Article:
Northland DHB Maternity Services
What is a maternity service?
Maternity is concerned with the care of women and babies throughout pregnancy (antenatal), labour and the first six weeks after birth (postnatal). For low risk pregnancies, where there are no complications, the provider of care (Lead Maternity Carer) is normally a midwife who is working in the community and funded by the Ministry of Health. This is at no cost if the pregnant woman is eligible for care; if you are unsure if you are eligible for care look at the Ministry of Health website. If a pregnancy or birth becomes higher risk then an obstetrician may become involved in the care along with the LMC.
How does the system work?
A LMC midwife provides care for women from the confirmation of pregnancy through to the end of the postnatal period. A woman can approach any community based midwife to provide her care and can also change her LMC at any point if not happy with the care provided. Women receive continuity of care from their community midwife including their labour care, which is of benefit to both as a strong relationship is usually built up during the pregnancy.
In the unlikely event that a woman was unable to locate a community midwife then a service is provided by the DHB. The woman will see the DHB community midwife during the antenatal and postnatal period. When in labour the woman presents to birth suite and will receive care from the core (hospital based) midwifery staff. The DHB will always try to assist women to locate a community based LMC midwife so that they have the opportunity to receive continuity of care.
If complications occur during the pregnancy, or other factors emerge such as twins, then an obstetrician may become involved in the care. The LMC will refer the woman to the Antenatal Clinic at the DHB for an appointment with the obstetric team. Dependent on the issue which has arisen with the pregnancy, ongoing care will be provided either by the LMC alone or by the LMC and obstetrician providing joint care.
Where is maternity care available?
Maternity care for Northland DHB is based out of the main population centres of Northland: Whangarei, Kaitaia, Kawakawa and Dargaville. Rawene is also a centre for care, but operates under a public health trust outside of the DHB. Birth care is provided at Kaitaia, Rawene, Bay of Islands and at Whangarei. Secondary services, such as epidural pain relief, are only available at Whangarei. Postnatal care is available at all centres including Dargaville.
Not sure if you’re pregnant?
If you suspect that you may be pregnant but are not sure then it is advisable to take a pregnancy test. The following are some of the places where you can be tested:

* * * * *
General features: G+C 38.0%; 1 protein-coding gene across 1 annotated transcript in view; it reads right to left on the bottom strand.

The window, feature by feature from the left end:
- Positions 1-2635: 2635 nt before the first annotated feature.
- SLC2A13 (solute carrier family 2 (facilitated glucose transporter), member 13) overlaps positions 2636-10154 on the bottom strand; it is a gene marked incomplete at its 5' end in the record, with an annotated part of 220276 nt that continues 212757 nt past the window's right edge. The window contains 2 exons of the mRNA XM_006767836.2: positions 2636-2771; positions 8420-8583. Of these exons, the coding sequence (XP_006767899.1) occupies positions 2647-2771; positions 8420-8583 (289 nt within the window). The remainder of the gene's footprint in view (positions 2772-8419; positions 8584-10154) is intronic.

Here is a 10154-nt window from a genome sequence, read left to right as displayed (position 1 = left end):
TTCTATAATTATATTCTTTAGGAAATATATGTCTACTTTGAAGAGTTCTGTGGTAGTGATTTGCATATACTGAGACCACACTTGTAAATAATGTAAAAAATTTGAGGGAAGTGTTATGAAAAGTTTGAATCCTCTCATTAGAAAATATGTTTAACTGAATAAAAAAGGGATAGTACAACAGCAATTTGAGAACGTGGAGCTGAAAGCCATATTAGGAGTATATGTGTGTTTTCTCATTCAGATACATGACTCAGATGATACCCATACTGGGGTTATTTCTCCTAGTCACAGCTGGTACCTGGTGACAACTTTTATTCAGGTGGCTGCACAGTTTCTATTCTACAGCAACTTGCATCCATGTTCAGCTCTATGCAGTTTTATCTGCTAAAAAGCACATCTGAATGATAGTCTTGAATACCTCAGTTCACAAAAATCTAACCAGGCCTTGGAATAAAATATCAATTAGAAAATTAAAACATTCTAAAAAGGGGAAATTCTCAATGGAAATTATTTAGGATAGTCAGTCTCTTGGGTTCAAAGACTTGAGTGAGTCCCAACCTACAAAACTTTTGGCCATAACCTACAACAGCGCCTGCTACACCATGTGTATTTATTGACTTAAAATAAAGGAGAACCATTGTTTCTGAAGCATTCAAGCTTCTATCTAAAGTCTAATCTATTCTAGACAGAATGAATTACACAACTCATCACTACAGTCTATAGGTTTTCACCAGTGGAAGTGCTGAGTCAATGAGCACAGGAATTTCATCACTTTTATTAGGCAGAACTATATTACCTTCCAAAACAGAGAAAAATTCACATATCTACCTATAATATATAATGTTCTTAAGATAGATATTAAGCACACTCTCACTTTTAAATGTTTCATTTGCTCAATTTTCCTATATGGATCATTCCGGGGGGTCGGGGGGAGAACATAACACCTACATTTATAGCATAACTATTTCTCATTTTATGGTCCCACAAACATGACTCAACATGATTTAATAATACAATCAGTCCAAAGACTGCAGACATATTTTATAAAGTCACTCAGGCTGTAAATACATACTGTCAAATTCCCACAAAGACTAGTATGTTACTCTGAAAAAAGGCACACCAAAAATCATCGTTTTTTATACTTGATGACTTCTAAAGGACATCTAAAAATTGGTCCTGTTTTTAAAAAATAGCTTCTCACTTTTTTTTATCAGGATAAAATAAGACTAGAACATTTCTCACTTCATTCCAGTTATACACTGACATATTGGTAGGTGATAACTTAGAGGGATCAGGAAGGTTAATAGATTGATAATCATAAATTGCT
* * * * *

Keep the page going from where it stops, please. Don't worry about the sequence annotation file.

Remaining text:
- community midwife practices
- at home – buy a home test at the pharmacy
- family planning clinic
- sexual health clinic
- Te Puawai Ora - Commerce Street, Whangarei.
Pregnancy tests are simple; a small amount of your urine, ideally the first urine passed in the morning, is placed on a test stick that will indicate after a couple of minutes whether the result is positive or not. If the test is carried out too soon it may give a false result so if you are still unsure repeat the test one week later on the morning urine.
So you’re pregnant – now what?
Once you have a confirmed pregnancy it is important to start planning your care as soon as possible. The first thing to do is to engage the services of a Lead Maternity Carer – in Northland this would be a midwife. Details of midwives in your area can be found on the internet, phone book or following the link http://www.findyourmidwife.co.nz/. Also the Ministry of Health can be contacted on 0800 Mum2Be (0800 686 223) to send out a list of available LMCs in your area.
If you are unable to contact a community midwife, then a DHB midwife can be contacted on 0800 696 439 (during office hours only) who should be able to assist you to find appropriate care.
There are various scans and tests which are available/recommended during pregnancy. Please discuss these options with your care provider.
Consider taking folic acid and iodine supplementation in early pregnancy. Research has shown that daily doses of folic acid taken from conception until at least the end of the 12th week of pregnancy reduce the risk of your baby having neural tube defects such as spina bifida and anencephaly. For more information about supplementation in pregnancy please refer to: http://www.health.govt.nz/our-work/life-stages/maternity-services/supplement-tablet-take-when-pregnant-or-breastfeeding.
Eating a balanced and nutritious diet is recommended during pregnancy. There are certain food groups to avoid while pregnant and details of these can be found at http://www.foodsmart.govt.nz/information-for/pregnant-women/. There is no specific guide to weight gain in pregnancy however, if you are slim, then you may gain more weight than someone who is overweight. Dieting during pregnancy is not recommended, it is more important to ensure that you are eating a healthy range of whole foods, which aims for mostly fresh fruit and a range of vegetables, carbohydrates like wholemeal bread and porridge with small amounts of protein like lean meat and low fat dairy products. Exercise is very important also, a 30 minute walk every day is a good plan. Your LMC will talk to you about your individual needs.